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Divine Intervention

China's Taoist masters are mobilizing for the sacred earth

By Patricia Dines

For years, environmentalists have been watching China's rapid economic growth and industrialization with alarm. The country's understandable desire to bring the West's modern lifestyle to over 1 billion Chinese is expected to help push humanity's cumulative environmental impact far beyond the earth's capacity. While some Chinese people are enjoying new conveniences, others and the environment are suffering significant harm, even outside China's borders.

The specifics are staggering. Imagine what it's like to live in a country where two-thirds of household sewage and one-third of industrial wastewater are released untreated. Nearly 700 million Chinese people drink water contaminated with animal and human waste. Discharges pollute China's major rivers, poisoning farms along the banks, pushing fish into extinction and rendering key fisheries unusable.

Acid rain from coal-fired power plants falls on one-third of China's agricultural land, damaging crops and contaminating foods. Unfettered development, deforestation and overgrazing are spreading the Gobi Desert by 1,900 square miles annually. Cancer and premature deaths from respiratory disease are increasing dramatically. China's air and water pollution are contaminating other countries too, even the United States, and its hunger for natural resources is devastating habitats around the globe.

This environmental damage is costing China an estimated 8 to 12 percent of its annual $3.4 trillion GDP. The global economic downturn is expected to slow China's growth somewhat, from 11.9 percent in 2007 to 9 percent in 2008, but this level is still ecologically unsustainable. In 2005, a vice minister of China's State Environmental Protection Administration warned, "The [economic] miracle will end soon because the environment can no longer keep pace."

Amazingly, even in this repressed country, Chinese citizens have been taking to the streets, with an estimated 450,000 environmental protests in 2007, some with up to tens of thousands of protesters. Most gatherings are suppressed by force.

China's government has taken some positive steps, including setting ambitious environmental targets and cleaning up Beijing for the 2008 Olympics. However, government programs often fail because of corruption and competition from the country's economic aspirations. A poll found that only 18 percent of Chinese companies "believed that they could thrive economically while doing the right thing environmentally."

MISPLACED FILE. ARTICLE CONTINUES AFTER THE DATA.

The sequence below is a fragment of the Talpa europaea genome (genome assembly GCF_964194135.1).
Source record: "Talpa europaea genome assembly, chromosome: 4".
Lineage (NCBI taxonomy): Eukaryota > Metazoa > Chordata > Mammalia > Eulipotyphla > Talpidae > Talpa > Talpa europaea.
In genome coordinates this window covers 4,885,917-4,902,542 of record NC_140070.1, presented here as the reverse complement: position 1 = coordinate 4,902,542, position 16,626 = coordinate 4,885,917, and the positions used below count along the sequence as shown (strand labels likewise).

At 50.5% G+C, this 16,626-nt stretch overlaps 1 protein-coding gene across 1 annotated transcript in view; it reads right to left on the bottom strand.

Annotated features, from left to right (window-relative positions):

That's why I was intrigued to hear of a very different type of action being taken to shift China's ways. Just recently, Taoist masters gathered from all across China to agree on their own seven-year environmental action plan. Can they really have an impact? In a recent UN Dispatch article, Olav Kjorven of the United Nations Development Program acknowledges that the challenge is significant. Still, he says, traditional "Taoist values and beliefs continue to hold enormous sway in Chinese society" and are being welcomed back into policy-level discourse. Government officials actively attended this event, asking for Taoists' help in building a more environmentally harmonious and sustainable country.

Taoism brings a key asset, says Kjorven: its 5,000-year tradition of emphasizing alignment with nature and "environmental stewardship as a sacred duty." Most importantly, he says, "Taoists are walking the walk," installing solar panels on their thousands of temples, and "providing comprehensive guidance on all aspects of environmental and climate stewardship." Their perspective is long-term: "to change the course for generations to come."

In this work, Chinese Taoists are not alone. Numerous world religions are developing seven-year environmental plans, with the assistance of the Alliance of Religions and Conservation (ARC), founded by Britain's Prince Philip, husband of Queen Elizabeth II. Back in the 1980s, Philip was wondering how to engage more of the world's population in environmental action when it occurred to him that religious leaders could reach many people, encourage them to care for the natural world created by their particular deities and speak in a way aligned with their unique traditions. Thus, says its website, ARC was created "to link the secular worlds of conservation and ecology with the faith worlds of the major religions."

In November 2009, a few weeks before the world's crucial Copenhagen climate meeting, ARC's 11 member faiths will officially present their plans and commitments. "This is no small contribution," Kjorven says. "These 11 faiths represent in some way or another roughly 80 to 85 percent of humanity. Perhaps that's enough to bring us to a global, political tipping point. In the end, it may just be what is needed to convince even the most stubborn and reluctant of policy makers that the time to secure humanity's future is now."

May it be so.

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